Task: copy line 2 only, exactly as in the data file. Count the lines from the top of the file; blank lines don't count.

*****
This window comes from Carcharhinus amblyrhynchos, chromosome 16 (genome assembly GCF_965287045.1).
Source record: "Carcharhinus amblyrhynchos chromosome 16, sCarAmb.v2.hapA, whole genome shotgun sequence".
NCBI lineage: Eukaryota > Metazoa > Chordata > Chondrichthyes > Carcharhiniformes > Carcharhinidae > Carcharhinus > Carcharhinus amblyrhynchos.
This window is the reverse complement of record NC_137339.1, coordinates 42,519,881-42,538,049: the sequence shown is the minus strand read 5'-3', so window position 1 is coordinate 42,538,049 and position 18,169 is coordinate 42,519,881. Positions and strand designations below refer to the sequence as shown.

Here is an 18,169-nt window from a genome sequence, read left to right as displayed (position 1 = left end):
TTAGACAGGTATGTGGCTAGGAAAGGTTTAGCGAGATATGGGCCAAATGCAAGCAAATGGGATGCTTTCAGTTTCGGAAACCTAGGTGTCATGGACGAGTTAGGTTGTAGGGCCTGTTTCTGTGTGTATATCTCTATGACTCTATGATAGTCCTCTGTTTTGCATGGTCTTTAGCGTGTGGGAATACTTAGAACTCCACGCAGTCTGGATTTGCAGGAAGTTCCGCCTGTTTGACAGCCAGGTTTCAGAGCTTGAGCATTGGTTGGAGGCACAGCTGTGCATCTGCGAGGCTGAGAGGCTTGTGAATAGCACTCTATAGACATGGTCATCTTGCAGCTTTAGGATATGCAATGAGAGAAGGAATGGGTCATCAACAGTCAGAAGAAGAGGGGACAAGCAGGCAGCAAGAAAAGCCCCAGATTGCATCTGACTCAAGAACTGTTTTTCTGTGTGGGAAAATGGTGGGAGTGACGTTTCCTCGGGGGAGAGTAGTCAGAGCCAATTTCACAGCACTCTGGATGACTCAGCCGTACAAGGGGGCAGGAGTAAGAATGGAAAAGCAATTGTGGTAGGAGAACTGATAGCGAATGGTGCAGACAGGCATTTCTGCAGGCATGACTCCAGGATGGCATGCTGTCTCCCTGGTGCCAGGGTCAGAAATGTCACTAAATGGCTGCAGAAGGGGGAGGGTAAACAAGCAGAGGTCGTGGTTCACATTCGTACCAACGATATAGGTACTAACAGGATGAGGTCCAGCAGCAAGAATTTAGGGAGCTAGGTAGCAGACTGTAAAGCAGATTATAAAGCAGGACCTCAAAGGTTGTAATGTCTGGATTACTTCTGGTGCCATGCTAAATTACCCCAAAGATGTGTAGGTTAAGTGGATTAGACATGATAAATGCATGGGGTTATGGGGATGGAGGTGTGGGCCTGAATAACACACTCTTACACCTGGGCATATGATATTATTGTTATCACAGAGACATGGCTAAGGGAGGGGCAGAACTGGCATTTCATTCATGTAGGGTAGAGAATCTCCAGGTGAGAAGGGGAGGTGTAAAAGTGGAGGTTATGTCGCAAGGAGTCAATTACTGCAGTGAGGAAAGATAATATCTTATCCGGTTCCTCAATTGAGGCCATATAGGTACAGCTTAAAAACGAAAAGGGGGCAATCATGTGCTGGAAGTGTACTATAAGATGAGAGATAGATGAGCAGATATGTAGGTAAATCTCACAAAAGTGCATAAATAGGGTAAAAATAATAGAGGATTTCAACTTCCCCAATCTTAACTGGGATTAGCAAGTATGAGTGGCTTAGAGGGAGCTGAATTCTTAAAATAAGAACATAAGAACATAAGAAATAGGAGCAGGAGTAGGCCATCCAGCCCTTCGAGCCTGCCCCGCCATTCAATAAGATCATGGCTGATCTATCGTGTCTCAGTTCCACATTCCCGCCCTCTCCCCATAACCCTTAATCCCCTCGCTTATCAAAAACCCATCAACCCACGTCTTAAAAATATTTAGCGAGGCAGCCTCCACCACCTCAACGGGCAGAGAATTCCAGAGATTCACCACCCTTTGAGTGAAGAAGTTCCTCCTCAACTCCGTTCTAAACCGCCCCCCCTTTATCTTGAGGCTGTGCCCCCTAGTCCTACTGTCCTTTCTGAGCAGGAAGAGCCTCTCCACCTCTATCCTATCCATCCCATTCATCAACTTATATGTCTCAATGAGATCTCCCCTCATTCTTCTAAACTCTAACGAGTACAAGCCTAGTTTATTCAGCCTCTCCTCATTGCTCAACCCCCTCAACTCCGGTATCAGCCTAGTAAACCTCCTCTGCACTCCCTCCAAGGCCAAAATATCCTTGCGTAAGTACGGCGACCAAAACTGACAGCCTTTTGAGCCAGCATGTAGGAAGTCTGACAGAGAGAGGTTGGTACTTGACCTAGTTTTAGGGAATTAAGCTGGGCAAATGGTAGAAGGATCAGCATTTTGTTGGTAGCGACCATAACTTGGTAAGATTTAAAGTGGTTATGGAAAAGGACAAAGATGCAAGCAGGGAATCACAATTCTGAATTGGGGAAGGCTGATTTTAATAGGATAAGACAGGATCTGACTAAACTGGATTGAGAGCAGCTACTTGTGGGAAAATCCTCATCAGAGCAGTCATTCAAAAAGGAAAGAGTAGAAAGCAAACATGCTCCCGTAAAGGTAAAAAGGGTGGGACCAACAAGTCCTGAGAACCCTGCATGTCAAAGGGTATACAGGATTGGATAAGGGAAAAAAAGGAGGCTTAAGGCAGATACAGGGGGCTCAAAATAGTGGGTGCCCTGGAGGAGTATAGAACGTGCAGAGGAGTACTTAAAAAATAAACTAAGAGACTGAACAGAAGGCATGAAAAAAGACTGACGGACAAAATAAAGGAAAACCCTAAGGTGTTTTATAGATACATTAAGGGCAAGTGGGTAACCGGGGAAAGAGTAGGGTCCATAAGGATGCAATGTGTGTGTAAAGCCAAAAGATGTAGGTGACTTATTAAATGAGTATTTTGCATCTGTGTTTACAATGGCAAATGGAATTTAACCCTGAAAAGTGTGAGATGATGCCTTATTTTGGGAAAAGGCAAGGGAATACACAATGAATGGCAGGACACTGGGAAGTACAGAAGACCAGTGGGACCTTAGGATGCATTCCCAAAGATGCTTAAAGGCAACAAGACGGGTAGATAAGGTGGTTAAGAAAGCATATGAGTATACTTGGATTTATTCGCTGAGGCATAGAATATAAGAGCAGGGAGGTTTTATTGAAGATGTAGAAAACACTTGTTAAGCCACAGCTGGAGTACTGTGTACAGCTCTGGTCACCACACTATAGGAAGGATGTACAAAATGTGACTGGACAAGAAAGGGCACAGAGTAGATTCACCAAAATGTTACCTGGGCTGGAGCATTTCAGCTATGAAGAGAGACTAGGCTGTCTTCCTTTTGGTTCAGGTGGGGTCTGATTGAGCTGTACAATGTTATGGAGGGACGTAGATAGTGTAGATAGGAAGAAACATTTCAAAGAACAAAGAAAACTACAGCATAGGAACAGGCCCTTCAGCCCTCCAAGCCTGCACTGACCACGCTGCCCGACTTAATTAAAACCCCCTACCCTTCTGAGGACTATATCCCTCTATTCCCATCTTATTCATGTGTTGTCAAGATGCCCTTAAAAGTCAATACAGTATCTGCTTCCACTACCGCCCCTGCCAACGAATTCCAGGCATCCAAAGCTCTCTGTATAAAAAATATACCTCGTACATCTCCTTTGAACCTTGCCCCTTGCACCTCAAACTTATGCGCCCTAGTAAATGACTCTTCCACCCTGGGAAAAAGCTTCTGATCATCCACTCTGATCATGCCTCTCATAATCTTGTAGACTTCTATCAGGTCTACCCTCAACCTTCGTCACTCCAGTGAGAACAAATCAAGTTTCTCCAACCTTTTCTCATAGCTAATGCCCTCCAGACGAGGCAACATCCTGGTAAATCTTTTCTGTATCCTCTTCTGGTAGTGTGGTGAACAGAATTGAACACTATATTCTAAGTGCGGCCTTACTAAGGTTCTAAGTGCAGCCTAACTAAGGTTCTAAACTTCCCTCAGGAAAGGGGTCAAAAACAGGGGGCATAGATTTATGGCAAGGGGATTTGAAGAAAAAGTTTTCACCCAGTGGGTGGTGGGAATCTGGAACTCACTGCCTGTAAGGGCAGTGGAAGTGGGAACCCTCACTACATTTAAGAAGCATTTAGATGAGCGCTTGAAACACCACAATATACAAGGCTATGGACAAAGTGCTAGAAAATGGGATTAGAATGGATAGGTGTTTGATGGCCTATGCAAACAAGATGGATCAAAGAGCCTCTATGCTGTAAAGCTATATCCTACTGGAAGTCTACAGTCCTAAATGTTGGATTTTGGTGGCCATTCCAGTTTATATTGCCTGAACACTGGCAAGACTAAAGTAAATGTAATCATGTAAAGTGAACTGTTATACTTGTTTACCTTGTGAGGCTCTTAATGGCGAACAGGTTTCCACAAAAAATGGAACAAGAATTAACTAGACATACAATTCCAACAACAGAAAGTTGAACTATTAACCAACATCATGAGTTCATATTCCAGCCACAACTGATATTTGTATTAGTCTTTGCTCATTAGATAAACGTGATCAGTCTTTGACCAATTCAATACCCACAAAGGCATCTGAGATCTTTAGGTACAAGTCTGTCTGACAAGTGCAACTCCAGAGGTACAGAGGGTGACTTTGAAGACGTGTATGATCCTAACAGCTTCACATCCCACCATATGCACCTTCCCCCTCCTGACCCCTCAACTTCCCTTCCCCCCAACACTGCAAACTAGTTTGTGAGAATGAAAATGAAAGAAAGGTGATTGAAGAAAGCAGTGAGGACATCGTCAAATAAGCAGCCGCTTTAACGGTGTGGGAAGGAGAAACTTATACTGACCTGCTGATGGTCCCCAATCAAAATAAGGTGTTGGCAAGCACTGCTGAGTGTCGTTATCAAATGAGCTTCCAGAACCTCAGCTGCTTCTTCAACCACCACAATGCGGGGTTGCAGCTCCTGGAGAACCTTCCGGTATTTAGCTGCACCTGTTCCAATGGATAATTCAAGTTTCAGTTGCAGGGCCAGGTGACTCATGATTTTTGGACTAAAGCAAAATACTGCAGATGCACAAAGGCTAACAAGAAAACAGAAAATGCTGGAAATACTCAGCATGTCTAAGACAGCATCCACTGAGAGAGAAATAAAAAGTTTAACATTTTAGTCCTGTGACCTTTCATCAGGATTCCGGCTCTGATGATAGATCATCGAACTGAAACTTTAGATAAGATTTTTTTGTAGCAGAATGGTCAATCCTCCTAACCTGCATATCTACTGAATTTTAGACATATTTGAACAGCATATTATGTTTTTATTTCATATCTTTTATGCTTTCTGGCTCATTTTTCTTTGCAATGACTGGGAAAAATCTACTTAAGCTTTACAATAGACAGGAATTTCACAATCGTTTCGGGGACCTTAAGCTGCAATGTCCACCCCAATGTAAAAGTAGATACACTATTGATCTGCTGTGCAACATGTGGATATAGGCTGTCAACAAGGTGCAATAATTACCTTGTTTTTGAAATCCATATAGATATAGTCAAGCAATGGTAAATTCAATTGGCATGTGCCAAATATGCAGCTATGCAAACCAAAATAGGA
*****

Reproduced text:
Source record: "Carcharhinus amblyrhynchos chromosome 16, sCarAmb.v2.hapA, whole genome shotgun sequence".